Started on Jan. 4, 2021
Dreem is a french neurotechnology startup which works on the Dreem headband, a tool for sleep analysis and enhancement to help people improve their sleep. The Dreem headband collects physiological activity during sleep, such as brain activity (EEG), respiration and heart rate. Physiological signals are analyzed throughout the night and allows to perform a detailed analysis of sleep.
Sleep Apnea is one of the most common breathing-related sleep disorder. It afflicts arounds 25 % of male and 10% of female. Sleep apnea is characterized by repeated episodes of apnea (breathing stops) and hypnopnea (breathing is insuficient and can cause blood oxigen level disruption). Both these type of episodes can lead to fragmented sleep and daytime sleepiness as well as cardiovascular issues.
However sleep apnea is under-diagnosed and according to the AASM, around 80% of sleep apnea cases are left undetected. To diagnose sleep apnea, one must do one night with a Polysomnography (PSG) which records raw physiological signals (Brain activity with EEG, cardiac activity with ECG, respiratory activity and muscle activity with EMG). The night recording will then be manually analyzed by a trained sleep expert who will detect and count the apnea events. The number of apnea events per hour of sleep (AHI) is the clinical marker of apnea severity. The manual scoring is time consuming, requires trained personals and cannot be done easily at scale.
Hence, the development of automated methods to detect Sleep Apnea would make the apnea diagnosis more efficient and could help to detect the numerous undetected cases.
The goal of this challenge is to build a model to automatically detect sleep apnea events from PSG data.
You will have access to samples from 44 nights recorded with a polysomnography and scored for apnea events by a consensus of human experts. For each of the 44 nights, 200 windows (without intersection) are sampled with the associated labels (which are binary segmentation masks). Each of these windows contains 90 seconds of signal from 8 physiological signals sampled at 100Hz:
The segmentation mask is sampled at 1Hz and contains 90 labels (0 = No event, 1 = Apnea event). Both examples can be reproduced using visualization.py provided in the supplementary files.
The 8 PSG signals with the associated segment mask. The apnea events is visible with Abdominal belt, thoracic belt and airflow amplitude dropping sensibly below baseline. The SPO2 drops after the event.
The 8 PSG signals with the associated segment mask. Two short apnea events are visible with the associated breathing disruption. The SPO2 drops during the second event is likely to be a consequence of the first event.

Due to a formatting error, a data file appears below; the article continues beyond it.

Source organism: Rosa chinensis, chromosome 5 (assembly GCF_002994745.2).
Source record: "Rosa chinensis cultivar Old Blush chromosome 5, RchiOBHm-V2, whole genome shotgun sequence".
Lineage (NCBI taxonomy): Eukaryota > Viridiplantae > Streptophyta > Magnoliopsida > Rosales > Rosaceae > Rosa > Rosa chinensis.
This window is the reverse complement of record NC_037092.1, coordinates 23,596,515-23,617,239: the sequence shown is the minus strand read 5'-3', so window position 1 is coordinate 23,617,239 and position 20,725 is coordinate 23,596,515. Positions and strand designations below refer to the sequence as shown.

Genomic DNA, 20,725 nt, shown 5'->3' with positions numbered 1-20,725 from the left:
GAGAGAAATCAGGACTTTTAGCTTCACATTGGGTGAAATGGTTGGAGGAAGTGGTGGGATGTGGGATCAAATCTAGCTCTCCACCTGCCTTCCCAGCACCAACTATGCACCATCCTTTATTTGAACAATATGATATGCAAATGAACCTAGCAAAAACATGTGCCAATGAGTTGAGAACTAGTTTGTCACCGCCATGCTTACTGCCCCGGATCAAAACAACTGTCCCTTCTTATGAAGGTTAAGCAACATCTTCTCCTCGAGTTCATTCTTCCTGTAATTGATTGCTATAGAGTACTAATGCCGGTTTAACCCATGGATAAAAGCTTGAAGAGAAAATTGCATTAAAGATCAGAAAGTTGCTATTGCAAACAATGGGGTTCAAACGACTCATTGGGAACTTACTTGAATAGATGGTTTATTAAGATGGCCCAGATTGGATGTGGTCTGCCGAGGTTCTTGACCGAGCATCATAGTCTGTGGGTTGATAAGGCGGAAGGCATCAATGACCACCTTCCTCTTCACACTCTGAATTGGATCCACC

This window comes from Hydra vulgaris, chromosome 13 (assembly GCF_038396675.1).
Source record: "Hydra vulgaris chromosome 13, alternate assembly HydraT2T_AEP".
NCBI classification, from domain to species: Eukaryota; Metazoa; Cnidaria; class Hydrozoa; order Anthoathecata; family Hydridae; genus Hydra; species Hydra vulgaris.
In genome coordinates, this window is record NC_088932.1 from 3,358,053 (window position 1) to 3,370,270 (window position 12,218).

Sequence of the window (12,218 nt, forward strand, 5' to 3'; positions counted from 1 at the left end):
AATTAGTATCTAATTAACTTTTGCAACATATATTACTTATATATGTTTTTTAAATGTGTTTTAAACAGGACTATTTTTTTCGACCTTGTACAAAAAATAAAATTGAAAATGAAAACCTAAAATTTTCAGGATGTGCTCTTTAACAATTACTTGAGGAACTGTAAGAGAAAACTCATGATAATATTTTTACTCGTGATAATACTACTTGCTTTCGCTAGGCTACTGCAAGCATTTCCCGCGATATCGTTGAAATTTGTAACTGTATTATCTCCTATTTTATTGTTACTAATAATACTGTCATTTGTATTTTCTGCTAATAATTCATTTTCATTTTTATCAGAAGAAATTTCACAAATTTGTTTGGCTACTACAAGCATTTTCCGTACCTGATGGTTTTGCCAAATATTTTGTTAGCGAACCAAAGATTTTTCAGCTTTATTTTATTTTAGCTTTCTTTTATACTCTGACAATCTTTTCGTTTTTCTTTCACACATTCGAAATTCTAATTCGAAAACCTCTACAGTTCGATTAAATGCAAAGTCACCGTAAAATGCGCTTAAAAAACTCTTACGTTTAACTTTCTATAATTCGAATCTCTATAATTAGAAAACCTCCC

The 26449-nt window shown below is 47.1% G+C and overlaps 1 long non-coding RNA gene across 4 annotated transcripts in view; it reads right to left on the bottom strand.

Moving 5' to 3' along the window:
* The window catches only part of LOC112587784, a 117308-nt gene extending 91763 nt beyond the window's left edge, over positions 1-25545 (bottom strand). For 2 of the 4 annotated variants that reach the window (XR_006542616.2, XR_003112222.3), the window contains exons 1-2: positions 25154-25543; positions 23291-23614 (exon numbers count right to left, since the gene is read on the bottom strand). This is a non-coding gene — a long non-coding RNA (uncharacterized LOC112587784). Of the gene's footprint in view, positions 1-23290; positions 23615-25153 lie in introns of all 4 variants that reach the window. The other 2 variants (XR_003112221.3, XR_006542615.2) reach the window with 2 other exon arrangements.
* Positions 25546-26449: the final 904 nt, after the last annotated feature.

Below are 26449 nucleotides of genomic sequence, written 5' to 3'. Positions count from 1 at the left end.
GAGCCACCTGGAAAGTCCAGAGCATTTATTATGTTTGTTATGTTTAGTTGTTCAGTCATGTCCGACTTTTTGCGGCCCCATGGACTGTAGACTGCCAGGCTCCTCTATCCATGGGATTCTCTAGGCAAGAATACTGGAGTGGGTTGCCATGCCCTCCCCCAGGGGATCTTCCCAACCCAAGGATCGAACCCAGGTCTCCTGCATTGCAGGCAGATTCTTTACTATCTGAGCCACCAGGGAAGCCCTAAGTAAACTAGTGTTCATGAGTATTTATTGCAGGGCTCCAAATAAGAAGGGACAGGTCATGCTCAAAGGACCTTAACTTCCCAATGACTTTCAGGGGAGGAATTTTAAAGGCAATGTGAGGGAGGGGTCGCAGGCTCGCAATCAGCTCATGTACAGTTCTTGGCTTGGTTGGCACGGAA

We want to assess if the events detected by the algorithm are in agreement with the one detected by the sleep experts.
As we seek to evaluate events-wise agreement between the model and the scorers, the metric cannot be computed directly on the segmentation mask. First, events are extracted from the binary mask with the following rule:
An apnea event is a sequence of consecutive 1 in the binary mask.
For each apnea events from a window, we extract the start and end index to produce a list of events. This list can be empty if not events are found. The same processing is applied to the ground-truth masks to extract the ground-truth events.
In order to assess the agreements between the ground-truth and estimated events, the F1-score is computed. Two events match if their IoU (intersection over union or Jaccard Index) is above 0.3.
Hence a detected event is a True Positive if it matches with a ground-truth event, it's a False Positive otherwise. On the other hand, a ground-truth event without a matching detected event is a False Negative. TP, FP, FN are summed over all the windows to compute the F1-score.
The detailed implementation can be found in the metrics file.
x_train.csv, x_test.csv: IDs of the input data used for training and for testing X_train.h5, X_test.h5: Training data for the training and testing set under the HDF5 format. They are stored in the supplementary file. The data can be accessed in Python using h5py.
Each row of x contains the data from a single window. The training set contains 4400 windows and the testing set 4400 windows.
x has 72002 columns which contains:
- 0: sample index
- 1: subject index
- 2 to 9001: Abdominal belt
- 9002 to 18001: Airflow
- 18002 to 27001: PPG (Photoplethysmogram)
- 27002 to 36001: Thoracic belt
- 36002 to 45001: Snoring indicator
- 45002 to 54001: SPO2
- 54002 to 63001: C4-A1
- 63002 to 72001:O2-A1
More details are available here:
- Python: http://docs.h5py.org/en/stable/quick.html
- R: https://www.neonscience.org/hdf5-intro-r
y_train.csv: csv file with ',' separator. The table has 91 columns, the first columns is the sample id and should match the one from the input data.
The 90 other columns (y_0, ..., y_89) contains the segmentation mask, the column y_i is the segmentation mask from the i-th second to the i+1-th second of the window. These columns have to be integer be integer (0 or 1).
metrics.py: Code to compute the final F1 score. compute_f1_score_on_csv is used on the platform to compute the metrics.
visualisation.py: Code to visualise event and signals
The benchmark is a 3-layer CNN with two ConvPool layers with a downsampling factor 10 followed by a convolutional layer. The model is trained on all the signal. 70% of the training set is used for training, the remaining 30% are used for model validation.
Files are accessible when logged in and registered to the challenge